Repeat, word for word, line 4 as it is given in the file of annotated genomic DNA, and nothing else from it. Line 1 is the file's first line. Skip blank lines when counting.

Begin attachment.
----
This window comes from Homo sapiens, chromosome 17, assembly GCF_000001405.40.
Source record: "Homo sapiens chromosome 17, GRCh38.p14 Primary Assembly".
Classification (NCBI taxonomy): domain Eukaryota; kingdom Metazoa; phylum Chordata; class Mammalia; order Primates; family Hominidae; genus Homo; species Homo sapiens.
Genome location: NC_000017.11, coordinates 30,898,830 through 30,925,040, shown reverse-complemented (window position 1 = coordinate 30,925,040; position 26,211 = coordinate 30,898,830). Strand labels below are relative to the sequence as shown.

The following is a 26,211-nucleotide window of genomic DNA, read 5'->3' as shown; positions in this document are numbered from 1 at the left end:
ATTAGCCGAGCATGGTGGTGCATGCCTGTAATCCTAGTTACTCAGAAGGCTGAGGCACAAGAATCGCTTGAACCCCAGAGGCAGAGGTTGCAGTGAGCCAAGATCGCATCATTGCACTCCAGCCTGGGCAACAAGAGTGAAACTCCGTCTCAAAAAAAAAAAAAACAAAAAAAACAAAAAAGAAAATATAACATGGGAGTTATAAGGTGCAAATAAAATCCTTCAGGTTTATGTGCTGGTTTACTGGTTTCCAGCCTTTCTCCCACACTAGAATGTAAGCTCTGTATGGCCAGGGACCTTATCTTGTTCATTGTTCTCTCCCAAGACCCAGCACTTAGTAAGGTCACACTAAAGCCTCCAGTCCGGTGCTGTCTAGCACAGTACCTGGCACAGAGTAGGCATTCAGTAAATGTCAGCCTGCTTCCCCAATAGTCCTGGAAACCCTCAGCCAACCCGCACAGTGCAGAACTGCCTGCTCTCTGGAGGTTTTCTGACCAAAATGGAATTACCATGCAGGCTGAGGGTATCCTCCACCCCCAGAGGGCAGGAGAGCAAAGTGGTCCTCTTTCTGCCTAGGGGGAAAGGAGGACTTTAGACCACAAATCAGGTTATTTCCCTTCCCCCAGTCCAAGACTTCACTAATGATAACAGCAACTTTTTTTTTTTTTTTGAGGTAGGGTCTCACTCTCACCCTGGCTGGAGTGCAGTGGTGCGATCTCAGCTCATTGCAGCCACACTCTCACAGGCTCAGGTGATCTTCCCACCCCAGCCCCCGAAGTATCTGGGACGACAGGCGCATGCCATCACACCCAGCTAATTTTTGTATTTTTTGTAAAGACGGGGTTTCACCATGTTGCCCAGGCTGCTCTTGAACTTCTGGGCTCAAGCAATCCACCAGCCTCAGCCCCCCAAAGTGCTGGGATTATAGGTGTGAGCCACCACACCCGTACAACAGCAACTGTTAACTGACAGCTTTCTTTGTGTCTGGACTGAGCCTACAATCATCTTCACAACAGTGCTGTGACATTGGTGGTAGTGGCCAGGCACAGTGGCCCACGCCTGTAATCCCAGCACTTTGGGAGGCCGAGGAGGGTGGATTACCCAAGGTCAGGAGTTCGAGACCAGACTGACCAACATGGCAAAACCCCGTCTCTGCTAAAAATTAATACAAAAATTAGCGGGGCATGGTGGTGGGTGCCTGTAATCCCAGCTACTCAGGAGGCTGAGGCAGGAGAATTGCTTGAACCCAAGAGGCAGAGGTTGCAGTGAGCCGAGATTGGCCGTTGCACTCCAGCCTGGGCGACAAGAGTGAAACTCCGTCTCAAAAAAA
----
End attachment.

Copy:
Genome location: NC_000017.11, coordinates 30,898,830 through 30,925,040, shown reverse-complemented (window position 1 = coordinate 30,925,040; position 26,211 = coordinate 30,898,830). Strand labels below are relative to the sequence as shown.